It was the moment I had been waiting for -- meeting my new bundle of joy and becoming a supermom. After delivering a baby, I knew what I was getting into: sleepless nights, poopy diapers, and sore nipples, of course; but the feelings of inadequacy, the “baby blues,” and the indomitable “mommy pouch” completely blindsided me.
I needed to put down the armour, and turn to an expert.
“Being a new mom and a new dad is harder than you think,” says Christiane Manzella, PhD, psychologist and clinical director at the Seleni Institute in New York City. More informationa about the Seleni Institute's clinical services are featured in the video below.
As a new mother I couldn’t agree more. While there are some no-brainer things I knew would happen after giving birth (like stretch marks), I wish I had been schooled on the hormonal and emotional changes that have shaken up my life.
After a three-day hospitalization due to fainting spells caused by a severe lack of sleep and a non-existent appetite, I was diagnosed with postpartum anxiety and depression. I found that though I was prepared for motherhood with a well-equipped nursery, I was not at all prepared for a serious case of the “baby blues” -- mood swings, crying spells, insomnia, and anxiety.
1. No One Told Me I’d Be Disappointed
“The expectations of having a blissful experience sets parents up for real disappointment,” Manzella says.
The happy-go-lucky portrayal of motherhood in the media is partly responsible -- images of new moms suddenly falling in love with their baby and being supremely fulfilled bombard everything from parenting magazines to diaper commercials. “This doesn’t always happen which makes parents feel as if they have failed,” according to Manzella.
Two weeks after my daughter was born my feet were still swollen and unrecognizable, I had a pimples on my face, a baby at my breasts, and I still looked seven months pregnant! I thought I’d magically get back to my ballerina body and feel what celebrity moms describe as “complete.” This of course did not happen and as Manzella put it, I felt I failed.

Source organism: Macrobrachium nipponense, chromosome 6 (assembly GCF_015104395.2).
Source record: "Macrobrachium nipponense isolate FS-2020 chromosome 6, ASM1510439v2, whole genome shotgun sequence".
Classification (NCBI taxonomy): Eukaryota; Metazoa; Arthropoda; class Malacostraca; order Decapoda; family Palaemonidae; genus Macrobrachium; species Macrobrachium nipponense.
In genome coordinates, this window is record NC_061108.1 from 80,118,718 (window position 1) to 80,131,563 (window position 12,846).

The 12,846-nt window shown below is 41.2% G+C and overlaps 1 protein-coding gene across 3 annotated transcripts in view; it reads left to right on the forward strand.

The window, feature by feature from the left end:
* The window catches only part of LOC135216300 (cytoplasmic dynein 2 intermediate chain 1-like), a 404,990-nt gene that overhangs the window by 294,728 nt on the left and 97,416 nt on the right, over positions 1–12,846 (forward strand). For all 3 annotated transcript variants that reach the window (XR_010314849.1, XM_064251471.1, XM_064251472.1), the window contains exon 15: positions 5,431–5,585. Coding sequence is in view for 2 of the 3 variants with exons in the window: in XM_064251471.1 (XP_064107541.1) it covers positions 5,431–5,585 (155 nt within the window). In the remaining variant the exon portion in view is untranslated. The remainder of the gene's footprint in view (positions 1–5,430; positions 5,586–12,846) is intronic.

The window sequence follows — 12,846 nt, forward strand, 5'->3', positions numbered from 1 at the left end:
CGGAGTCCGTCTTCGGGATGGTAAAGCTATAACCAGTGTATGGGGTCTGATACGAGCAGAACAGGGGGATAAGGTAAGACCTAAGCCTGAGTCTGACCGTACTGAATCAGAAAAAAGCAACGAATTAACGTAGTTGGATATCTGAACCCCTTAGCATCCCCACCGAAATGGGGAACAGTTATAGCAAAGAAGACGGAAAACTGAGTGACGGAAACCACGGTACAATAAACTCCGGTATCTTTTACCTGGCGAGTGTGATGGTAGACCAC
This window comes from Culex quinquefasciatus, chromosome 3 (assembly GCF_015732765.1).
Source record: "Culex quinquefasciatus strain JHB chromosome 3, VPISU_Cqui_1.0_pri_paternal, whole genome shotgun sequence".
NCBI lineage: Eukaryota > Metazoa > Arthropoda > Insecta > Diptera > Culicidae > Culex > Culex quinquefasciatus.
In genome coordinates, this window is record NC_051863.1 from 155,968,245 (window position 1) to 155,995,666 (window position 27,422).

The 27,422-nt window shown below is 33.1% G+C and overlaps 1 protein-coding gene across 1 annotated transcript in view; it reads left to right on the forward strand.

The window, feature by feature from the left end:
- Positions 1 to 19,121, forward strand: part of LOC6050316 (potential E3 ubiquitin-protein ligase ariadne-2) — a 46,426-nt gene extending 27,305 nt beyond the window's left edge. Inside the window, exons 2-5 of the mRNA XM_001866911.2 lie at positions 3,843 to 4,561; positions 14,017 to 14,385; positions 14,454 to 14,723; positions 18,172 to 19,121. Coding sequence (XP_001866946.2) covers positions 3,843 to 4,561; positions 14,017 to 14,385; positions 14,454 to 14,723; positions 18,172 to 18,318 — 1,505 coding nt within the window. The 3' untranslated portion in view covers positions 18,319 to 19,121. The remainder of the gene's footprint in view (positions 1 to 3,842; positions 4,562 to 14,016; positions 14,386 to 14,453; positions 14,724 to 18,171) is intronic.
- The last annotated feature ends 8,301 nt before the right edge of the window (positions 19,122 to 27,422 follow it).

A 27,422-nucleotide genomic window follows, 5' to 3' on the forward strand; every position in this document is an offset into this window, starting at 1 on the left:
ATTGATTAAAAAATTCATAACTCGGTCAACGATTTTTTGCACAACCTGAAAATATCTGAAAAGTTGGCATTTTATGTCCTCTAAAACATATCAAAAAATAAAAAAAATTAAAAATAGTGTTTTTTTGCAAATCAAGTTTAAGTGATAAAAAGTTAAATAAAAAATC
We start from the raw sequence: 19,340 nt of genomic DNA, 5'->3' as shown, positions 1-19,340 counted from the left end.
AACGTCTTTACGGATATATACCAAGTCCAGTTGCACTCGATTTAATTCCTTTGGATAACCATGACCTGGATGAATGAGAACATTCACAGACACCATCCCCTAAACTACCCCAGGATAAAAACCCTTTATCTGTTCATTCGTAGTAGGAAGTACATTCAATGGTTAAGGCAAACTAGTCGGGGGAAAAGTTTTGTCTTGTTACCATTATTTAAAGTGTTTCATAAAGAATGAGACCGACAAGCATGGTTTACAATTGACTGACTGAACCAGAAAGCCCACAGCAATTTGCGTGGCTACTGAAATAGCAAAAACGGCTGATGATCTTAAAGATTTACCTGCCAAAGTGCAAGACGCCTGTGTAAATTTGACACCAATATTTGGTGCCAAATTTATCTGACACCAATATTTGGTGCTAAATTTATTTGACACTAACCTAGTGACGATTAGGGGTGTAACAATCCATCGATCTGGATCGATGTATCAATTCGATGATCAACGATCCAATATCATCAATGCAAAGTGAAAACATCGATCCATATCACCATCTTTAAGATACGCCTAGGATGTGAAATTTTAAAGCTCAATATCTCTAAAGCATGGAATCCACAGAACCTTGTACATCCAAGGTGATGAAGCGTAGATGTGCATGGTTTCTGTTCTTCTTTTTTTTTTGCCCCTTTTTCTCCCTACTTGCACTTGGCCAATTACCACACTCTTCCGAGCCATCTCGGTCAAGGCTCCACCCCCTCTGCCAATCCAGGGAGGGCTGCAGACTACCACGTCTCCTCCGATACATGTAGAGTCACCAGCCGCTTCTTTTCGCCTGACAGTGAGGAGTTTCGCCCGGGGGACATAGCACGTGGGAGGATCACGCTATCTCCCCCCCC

The feeling of failure combined with a whirlwind of new emotions, a new set of responsibilities, and a significant drop in hormones not only caused me to feel disappointed, but it also contributed to my perinatal mood and anxiety disorder.
2. I Was Not the Only One
Although many women have high expectations of love and happiness after childbirth, as many as 80 percent of women get the “baby blues.” Not that I wanted to be another statistic, but I was relieved when my best friend explained that both her cousins had a perinatal mood or anxiety disorder after delivering their children. It was reassuring to know that I wasn’t the only one wanting to secretly catch a flight to Nebraska and run away from my family.
Another 20 percent of women experience some form of postpartum depression or anxiety according to the Seleni Institute. With symptoms including feelings of anger, appetite or sleep disturbance, crying or sadness, and feelings of guilt or hopelessness, according to PPD affects more than 1 million people a year in the United States according to the Seleni Institute.
Fortunately, postpartum depression is temporary and treatable with professional help.
3. Being Diagnosed With PPD Doesn’t Mean You’ll Hurt Yourself Or Your Baby
I’m not sure when the term “postpartum depression” became inaccurately synonymous with “she’s going to hurt her baby,” but this description couldn’t be further from the truth.
Just because a woman is diagnosed with a perinatal mood or anxiety disorder, it doesn’t necessarily mean that she is a danger to herself or her baby. This is a big myth that stigmatizes the term postpartum depression.
Whereas PPD is quite common, another disorder -- postpartum psychosis -- is the disorder associated with suicide and infanticide. It occurs in about 1 to 2 in every 1,000 deliveries according to Postpartum Support International.
Facts like these are important to know for both new mothers and her family. When I was discharged from the hospital I couldn’t help but to feel as if everyone in my household was watching me like a hawk, making sure I didn’t hurt myself or my baby. I felt embarrassed and alienated.
Attending a support group with other women who had similar experiences helped normalize and treat my condition. Organizations such as the Seleni Institute cater to women’s reproductive and mental health by providing clinical services, research funding, online information, and several classes and support groups for new moms and dads.
“It’s important for women to know that they are not alone,” says Manzella. “At a support group they can talk and get understood and acknowledged.”